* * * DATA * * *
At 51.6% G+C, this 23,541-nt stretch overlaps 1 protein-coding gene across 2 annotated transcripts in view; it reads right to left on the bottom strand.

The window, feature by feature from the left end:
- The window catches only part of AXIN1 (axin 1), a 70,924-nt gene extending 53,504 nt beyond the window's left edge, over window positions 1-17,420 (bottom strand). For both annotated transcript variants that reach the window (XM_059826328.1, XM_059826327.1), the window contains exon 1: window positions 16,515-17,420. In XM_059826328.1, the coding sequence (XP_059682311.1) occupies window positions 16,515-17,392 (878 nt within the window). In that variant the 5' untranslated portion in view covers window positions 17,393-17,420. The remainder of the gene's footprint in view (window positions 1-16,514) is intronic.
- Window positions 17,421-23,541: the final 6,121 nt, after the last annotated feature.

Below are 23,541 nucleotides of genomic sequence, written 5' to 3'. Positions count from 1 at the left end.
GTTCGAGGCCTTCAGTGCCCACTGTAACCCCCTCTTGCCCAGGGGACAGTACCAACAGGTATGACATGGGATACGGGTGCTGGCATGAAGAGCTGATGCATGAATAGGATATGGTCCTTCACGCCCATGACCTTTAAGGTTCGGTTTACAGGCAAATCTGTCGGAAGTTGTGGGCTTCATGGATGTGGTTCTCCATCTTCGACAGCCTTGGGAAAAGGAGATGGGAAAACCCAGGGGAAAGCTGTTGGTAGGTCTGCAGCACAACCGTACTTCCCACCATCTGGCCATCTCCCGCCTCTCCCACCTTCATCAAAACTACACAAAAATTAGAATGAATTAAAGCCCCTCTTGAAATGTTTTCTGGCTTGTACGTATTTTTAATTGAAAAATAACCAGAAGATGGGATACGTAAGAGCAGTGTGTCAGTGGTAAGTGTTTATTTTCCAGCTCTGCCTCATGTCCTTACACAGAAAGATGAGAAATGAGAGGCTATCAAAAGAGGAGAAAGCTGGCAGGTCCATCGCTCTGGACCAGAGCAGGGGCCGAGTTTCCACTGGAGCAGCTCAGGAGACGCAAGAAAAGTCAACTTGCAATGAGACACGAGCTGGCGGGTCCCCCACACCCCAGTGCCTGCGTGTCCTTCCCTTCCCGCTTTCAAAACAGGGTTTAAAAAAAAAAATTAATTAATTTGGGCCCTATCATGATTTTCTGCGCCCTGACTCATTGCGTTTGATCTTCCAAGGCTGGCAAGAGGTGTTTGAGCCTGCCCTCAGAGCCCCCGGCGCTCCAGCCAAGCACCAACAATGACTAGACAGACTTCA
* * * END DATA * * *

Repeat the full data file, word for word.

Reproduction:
At 51.6% G+C, this 23,541-nt stretch overlaps 1 protein-coding gene across 2 annotated transcripts in view; it reads right to left on the bottom strand.

The window, feature by feature from the left end:
- The window catches only part of AXIN1 (axin 1), a 70,924-nt gene extending 53,504 nt beyond the window's left edge, over window positions 1-17,420 (bottom strand). For both annotated transcript variants that reach the window (XM_059826328.1, XM_059826327.1), the window contains exon 1: window positions 16,515-17,420. In XM_059826328.1, the coding sequence (XP_059682311.1) occupies window positions 16,515-17,392 (878 nt within the window). In that variant the 5' untranslated portion in view covers window positions 17,393-17,420. The remainder of the gene's footprint in view (window positions 1-16,514) is intronic.
- Window positions 17,421-23,541: the final 6,121 nt, after the last annotated feature.

Below are 23,541 nucleotides of genomic sequence, written 5' to 3'. Positions count from 1 at the left end.
GTTCGAGGCCTTCAGTGCCCACTGTAACCCCCTCTTGCCCAGGGGACAGTACCAACAGGTATGACATGGGATACGGGTGCTGGCATGAAGAGCTGATGCATGAATAGGATATGGTCCTTCACGCCCATGACCTTTAAGGTTCGGTTTACAGGCAAATCTGTCGGAAGTTGTGGGCTTCATGGATGTGGTTCTCCATCTTCGACAGCCTTGGGAAAAGGAGATGGGAAAACCCAGGGGAAAGCTGTTGGTAGGTCTGCAGCACAACCGTACTTCCCACCATCTGGCCATCTCCCGCCTCTCCCACCTTCATCAAAACTACACAAAAATTAGAATGAATTAAAGCCCCTCTTGAAATGTTTTCTGGCTTGTACGTATTTTTAATTGAAAAATAACCAGAAGATGGGATACGTAAGAGCAGTGTGTCAGTGGTAAGTGTTTATTTTCCAGCTCTGCCTCATGTCCTTACACAGAAAGATGAGAAATGAGAGGCTATCAAAAGAGGAGAAAGCTGGCAGGTCCATCGCTCTGGACCAGAGCAGGGGCCGAGTTTCCACTGGAGCAGCTCAGGAGACGCAAGAAAAGTCAACTTGCAATGAGACACGAGCTGGCGGGTCCCCCACACCCCAGTGCCTGCGTGTCCTTCCCTTCCCGCTTTCAAAACAGGGTTTAAAAAAAAAAATTAATTAATTTGGGCCCTATCATGATTTTCTGCGCCCTGACTCATTGCGTTTGATCTTCCAAGGCTGGCAAGAGGTGTTTGAGCCTGCCCTCAGAGCCCCCGGCGCTCCAGCCAAGCACCAACAATGACTAGACAGACTTCA